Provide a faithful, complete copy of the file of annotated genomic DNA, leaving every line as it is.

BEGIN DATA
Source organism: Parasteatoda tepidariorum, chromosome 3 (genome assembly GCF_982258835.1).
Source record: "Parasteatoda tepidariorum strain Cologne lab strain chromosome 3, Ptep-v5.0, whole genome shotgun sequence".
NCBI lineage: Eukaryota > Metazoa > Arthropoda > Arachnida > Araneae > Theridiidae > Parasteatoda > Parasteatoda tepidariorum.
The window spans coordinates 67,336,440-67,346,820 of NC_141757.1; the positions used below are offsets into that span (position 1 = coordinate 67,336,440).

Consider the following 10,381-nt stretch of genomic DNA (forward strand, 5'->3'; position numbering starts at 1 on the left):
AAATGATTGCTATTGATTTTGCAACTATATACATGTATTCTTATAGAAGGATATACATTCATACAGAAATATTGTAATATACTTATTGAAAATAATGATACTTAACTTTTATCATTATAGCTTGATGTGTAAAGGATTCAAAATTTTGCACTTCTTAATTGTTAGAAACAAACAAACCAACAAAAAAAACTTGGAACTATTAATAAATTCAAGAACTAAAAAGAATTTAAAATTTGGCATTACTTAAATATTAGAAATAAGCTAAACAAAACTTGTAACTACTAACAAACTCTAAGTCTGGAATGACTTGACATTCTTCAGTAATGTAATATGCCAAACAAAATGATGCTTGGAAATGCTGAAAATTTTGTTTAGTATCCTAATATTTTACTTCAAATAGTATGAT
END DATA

Source organism: Parasteatoda tepidariorum, chromosome 3 (genome assembly GCF_982258835.1).
Source record: "Parasteatoda tepidariorum strain Cologne lab strain chromosome 3, Ptep-v5.0, whole genome shotgun sequence".
NCBI lineage: Eukaryota > Metazoa > Arthropoda > Arachnida > Araneae > Theridiidae > Parasteatoda > Parasteatoda tepidariorum.
The window spans coordinates 67,336,440-67,346,820 of NC_141757.1; the positions used below are offsets into that span (position 1 = coordinate 67,336,440).

Consider the following 10,381-nt stretch of genomic DNA (forward strand, 5'->3'; position numbering starts at 1 on the left):
AAATGATTGCTATTGATTTTGCAACTATATACATGTATTCTTATAGAAGGATATACATTCATACAGAAATATTGTAATATACTTATTGAAAATAATGATACTTAACTTTTATCATTATAGCTTGATGTGTAAAGGATTCAAAATTTTGCACTTCTTAATTGTTAGAAACAAACAAACCAACAAAAAAAACTTGGAACTATTAATAAATTCAAGAACTAAAAAGAATTTAAAATTTGGCATTACTTAAATATTAGAAATAAGCTAAACAAAACTTGTAACTACTAACAAACTCTAAGTCTGGAATGACTTGACATTCTTCAGTAATGTAATATGCCAAACAAAATGATGCTTGGAAATGCTGAAAATTTTGTTTAGTATCCTAATATTTTACTTCAAATAGTATGAT